The Victor Record Pages
Philadelphia, or New York?
By Allan Sutton
When I first received the manuscript for John Bolig's Victor Green, Blue and Purple Label Series in 2006, I was concerned that the studio locations he cited were often at odds with those published in Rust & Debus' Complete [sic] Entertainment Discography. Queries to both authors concerning their sources brought no response from Mr. Rust, but a quick and definitive one from Dr. Bolig, who cited clear evidence from the original Victor files at the Sony-BMG archives (New York). In those many cases in which Mr. Rust's and Dr. Bolig's city listings are in conflict, the latter's citations are clearly correct based on the documentary evidence.
Further investigation has led to the discovery that Rust and Rust's many plagiarizers, in other published works, have cited many other Victor recording locations that either are not listed in, or are plainly contradicted by, the Victor files. However, the problem has turned out not to be limited to Rust and Rust-derived works. Recently, another well-known discographer has admitted to having guessed on the Victor recording locations in his published works. He reasoned — logically but erroneously, as inspection of the files reveals — that ethnic artists living in New York would have chosen to record there, rather than making the trip to Camden. The flaw in his reasoning stemmed from apparently not realizing that decisions concerning which studio was to be used for a given session were made by the Victor managers, not by their artists. This can be seen in surviving Victor artist contracts, which clearly state that recordings were to be made "at such time and place" as determined by the company.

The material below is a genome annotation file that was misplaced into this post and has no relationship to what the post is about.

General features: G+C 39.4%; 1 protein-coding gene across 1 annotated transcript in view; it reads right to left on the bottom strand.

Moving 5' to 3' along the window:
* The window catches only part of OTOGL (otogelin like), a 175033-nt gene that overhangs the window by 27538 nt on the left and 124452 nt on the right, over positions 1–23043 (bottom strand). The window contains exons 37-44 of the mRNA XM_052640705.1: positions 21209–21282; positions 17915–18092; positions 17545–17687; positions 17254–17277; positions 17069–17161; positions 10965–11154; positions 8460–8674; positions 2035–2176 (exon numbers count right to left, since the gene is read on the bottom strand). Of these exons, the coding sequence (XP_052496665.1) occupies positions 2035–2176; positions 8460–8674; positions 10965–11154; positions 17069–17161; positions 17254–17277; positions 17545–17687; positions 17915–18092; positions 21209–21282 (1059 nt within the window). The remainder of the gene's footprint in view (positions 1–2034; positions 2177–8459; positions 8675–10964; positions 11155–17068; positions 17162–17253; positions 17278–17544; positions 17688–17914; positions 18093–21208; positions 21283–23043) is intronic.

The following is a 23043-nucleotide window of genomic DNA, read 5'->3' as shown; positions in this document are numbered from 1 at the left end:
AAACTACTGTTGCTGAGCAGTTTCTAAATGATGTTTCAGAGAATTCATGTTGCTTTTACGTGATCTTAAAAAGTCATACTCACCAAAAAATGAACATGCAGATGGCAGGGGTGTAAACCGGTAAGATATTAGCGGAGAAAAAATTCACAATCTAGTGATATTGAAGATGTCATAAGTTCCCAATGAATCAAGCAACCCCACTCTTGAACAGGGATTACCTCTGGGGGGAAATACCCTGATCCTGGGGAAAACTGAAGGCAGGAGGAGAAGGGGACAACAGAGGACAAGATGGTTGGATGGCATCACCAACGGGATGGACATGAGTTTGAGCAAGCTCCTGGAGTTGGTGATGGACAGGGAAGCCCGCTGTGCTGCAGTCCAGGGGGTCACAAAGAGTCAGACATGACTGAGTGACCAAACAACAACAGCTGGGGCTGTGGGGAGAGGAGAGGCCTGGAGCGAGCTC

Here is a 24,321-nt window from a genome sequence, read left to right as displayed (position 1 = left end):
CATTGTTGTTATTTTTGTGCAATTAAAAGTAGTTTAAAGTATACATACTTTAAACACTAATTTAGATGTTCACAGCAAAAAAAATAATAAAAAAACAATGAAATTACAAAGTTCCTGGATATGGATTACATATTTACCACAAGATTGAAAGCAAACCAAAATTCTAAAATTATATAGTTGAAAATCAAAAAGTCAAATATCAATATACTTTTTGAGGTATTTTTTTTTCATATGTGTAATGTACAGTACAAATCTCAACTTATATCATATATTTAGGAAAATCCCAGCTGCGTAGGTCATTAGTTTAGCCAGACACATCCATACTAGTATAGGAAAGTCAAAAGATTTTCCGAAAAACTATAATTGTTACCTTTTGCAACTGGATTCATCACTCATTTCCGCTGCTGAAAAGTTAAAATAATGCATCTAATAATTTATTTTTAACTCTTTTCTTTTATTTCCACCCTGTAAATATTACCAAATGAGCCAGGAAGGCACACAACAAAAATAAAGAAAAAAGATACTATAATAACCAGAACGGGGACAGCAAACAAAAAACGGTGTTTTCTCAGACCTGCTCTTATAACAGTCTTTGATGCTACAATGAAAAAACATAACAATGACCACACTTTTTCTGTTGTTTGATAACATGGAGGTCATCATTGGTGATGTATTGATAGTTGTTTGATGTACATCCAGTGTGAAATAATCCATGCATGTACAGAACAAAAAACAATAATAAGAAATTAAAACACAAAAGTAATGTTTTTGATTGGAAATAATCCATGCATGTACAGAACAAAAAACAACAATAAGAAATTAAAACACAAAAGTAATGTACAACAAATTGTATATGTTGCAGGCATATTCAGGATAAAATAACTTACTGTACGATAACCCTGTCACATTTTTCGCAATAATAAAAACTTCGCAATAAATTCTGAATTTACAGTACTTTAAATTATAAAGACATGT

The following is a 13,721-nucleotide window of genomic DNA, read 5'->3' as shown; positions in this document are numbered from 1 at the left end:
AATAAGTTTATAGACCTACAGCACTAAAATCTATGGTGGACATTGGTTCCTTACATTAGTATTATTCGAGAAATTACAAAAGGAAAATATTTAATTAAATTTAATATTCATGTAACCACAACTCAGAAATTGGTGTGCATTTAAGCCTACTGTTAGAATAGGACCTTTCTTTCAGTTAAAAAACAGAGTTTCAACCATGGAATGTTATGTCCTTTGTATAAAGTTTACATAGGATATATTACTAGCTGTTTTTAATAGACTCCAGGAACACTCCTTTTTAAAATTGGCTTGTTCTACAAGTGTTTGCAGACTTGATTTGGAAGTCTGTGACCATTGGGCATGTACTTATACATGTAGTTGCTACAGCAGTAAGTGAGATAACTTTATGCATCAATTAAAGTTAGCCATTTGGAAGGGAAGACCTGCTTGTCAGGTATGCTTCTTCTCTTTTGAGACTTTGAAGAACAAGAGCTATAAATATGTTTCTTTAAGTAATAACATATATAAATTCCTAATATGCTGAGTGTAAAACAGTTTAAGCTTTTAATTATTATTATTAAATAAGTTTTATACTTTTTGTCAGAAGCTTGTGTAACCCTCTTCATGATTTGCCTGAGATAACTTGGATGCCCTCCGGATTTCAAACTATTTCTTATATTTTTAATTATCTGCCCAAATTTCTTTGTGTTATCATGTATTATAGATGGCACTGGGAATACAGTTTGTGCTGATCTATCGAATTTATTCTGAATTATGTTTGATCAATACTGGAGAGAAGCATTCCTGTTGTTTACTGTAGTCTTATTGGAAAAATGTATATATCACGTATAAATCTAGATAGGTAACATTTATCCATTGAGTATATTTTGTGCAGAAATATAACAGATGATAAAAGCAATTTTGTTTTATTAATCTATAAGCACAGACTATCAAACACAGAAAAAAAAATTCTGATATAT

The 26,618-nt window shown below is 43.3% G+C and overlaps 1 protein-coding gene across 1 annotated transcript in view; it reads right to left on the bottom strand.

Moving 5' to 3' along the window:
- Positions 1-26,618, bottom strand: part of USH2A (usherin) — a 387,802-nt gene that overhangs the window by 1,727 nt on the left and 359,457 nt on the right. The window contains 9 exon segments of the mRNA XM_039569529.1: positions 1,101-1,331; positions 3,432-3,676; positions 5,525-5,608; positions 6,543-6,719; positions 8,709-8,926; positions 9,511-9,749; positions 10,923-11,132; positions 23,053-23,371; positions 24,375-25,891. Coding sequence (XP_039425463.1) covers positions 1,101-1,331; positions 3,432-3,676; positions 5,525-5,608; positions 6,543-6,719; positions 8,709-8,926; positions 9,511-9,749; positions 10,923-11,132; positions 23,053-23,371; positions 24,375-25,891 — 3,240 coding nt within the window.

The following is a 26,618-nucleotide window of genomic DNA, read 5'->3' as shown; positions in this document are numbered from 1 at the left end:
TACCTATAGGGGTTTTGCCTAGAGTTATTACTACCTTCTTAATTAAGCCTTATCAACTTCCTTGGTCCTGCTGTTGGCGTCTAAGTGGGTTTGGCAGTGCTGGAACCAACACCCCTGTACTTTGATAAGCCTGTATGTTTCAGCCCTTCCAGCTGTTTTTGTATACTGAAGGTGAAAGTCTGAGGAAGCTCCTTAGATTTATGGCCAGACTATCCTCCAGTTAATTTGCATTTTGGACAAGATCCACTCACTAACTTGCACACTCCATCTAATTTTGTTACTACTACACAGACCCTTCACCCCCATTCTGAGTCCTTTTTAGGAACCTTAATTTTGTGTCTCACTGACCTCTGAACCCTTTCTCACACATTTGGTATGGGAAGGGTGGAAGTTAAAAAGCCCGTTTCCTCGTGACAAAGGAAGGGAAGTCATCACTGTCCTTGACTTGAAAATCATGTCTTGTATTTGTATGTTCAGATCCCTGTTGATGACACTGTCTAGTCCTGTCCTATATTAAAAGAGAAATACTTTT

Until 1914, Victor file details on recording locations are sparse. No doubt that is the reason for the absence of recording locations in Fagan & Moran's otherwise highly detailed Encyclopedic Discography of Victor Recordings — like Dr. Bolig, Ted Fagan and Bill Moran refused to pass off guesswork as fact. The inheritors of the Fagan and Moran project at UC-Santa Barbara do cite speculative (and often apparently incorrect) recording locations on their website. To their credit, however, they clearly identify them as guesses and have recently cited this article in relation to their ongoing attempts to determine the correct recording locations.
The New York sessions, which constituted a small minority during Victor's early years, generally are indicated as such in the files. However, locations of the far larger number of "home laboratory" sessions usually are not noted with any consistency in the files until the mid-'teens. Here, however, we are fortunate to have the memoirs of the Sooy brothers as a guide. Recently published online by the Sarnoff Library, the memoirs of Raymond and Harry O. Sooy — Victor's leading recording engineers from the earliest days of the company — clearly state the opening and closing dates of Victor's many studios.